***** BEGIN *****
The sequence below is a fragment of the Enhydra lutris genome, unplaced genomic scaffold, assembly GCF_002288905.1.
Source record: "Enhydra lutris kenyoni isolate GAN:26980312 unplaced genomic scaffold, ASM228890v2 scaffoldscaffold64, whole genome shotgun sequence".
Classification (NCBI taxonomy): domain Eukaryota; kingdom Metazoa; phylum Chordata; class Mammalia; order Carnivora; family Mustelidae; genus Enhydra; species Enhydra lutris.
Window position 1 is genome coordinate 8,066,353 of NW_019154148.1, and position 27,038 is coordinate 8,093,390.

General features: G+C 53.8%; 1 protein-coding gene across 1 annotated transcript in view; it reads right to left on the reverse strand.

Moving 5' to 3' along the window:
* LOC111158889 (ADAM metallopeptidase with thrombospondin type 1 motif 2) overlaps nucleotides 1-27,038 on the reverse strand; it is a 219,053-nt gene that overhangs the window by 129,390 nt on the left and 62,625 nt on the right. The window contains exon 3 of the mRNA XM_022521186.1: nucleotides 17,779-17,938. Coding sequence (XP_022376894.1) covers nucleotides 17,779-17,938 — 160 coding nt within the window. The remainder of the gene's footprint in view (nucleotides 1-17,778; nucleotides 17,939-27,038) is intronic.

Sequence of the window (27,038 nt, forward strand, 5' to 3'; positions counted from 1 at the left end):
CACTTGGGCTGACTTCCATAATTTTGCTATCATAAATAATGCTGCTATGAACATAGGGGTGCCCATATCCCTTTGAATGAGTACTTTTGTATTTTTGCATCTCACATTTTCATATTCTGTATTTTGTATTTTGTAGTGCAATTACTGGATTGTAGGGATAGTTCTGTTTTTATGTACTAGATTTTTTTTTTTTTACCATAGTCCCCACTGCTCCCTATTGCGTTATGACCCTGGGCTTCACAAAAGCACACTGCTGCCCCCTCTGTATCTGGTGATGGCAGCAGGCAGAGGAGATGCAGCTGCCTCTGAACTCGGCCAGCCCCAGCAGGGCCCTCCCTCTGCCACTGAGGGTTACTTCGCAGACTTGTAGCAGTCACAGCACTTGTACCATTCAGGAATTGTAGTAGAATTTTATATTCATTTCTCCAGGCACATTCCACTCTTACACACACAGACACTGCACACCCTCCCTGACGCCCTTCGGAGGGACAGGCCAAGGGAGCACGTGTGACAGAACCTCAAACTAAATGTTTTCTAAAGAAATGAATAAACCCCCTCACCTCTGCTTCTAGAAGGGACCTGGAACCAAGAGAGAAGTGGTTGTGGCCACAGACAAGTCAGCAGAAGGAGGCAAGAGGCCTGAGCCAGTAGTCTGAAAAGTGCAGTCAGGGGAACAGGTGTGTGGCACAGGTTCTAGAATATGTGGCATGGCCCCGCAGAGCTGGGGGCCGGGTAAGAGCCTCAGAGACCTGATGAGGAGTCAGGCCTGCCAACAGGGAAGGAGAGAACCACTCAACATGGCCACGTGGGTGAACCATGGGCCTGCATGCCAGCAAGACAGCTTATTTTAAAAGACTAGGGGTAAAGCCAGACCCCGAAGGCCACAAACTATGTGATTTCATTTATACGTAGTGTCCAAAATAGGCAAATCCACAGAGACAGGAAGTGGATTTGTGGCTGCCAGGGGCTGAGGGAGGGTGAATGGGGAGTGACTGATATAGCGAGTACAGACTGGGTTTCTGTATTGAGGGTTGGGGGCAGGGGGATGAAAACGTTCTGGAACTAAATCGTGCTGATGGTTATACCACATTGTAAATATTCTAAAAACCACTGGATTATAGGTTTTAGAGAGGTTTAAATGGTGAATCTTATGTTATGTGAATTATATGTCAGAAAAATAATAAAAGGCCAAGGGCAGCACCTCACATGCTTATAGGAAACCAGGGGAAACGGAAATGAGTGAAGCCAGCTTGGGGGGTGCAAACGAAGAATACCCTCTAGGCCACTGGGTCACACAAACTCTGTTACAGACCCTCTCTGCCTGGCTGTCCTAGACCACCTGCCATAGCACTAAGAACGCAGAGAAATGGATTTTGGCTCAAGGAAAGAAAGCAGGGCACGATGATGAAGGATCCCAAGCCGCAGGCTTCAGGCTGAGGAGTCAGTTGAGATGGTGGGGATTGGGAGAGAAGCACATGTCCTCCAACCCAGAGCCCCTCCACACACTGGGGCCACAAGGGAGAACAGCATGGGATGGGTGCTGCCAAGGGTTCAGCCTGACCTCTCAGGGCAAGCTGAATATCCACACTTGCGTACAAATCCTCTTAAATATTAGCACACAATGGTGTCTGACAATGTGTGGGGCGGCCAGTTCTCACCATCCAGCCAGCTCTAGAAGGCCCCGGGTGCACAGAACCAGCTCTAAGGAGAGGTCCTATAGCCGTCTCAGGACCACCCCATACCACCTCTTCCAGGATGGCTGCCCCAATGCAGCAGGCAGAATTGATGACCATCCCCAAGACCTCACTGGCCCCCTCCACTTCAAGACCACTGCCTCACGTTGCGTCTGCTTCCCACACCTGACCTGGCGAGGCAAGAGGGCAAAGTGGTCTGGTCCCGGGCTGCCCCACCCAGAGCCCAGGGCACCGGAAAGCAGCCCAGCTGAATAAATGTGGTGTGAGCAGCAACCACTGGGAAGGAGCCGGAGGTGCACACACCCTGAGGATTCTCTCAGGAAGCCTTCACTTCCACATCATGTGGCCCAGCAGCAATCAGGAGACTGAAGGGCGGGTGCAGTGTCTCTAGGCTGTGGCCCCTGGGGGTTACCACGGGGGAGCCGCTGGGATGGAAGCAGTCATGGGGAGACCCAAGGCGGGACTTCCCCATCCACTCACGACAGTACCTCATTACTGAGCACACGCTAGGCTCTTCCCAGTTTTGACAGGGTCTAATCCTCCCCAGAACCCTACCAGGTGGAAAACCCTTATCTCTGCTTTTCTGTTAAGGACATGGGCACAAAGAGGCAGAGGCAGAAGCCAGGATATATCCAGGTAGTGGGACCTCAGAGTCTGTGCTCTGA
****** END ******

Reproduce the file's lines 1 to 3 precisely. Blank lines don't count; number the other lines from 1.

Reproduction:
The sequence below is a fragment of the Enhydra lutris genome, unplaced genomic scaffold, assembly GCF_002288905.1.
Source record: "Enhydra lutris kenyoni isolate GAN:26980312 unplaced genomic scaffold, ASM228890v2 scaffoldscaffold64, whole genome shotgun sequence".
Classification (NCBI taxonomy): domain Eukaryota; kingdom Metazoa; phylum Chordata; class Mammalia; order Carnivora; family Mustelidae; genus Enhydra; species Enhydra lutris.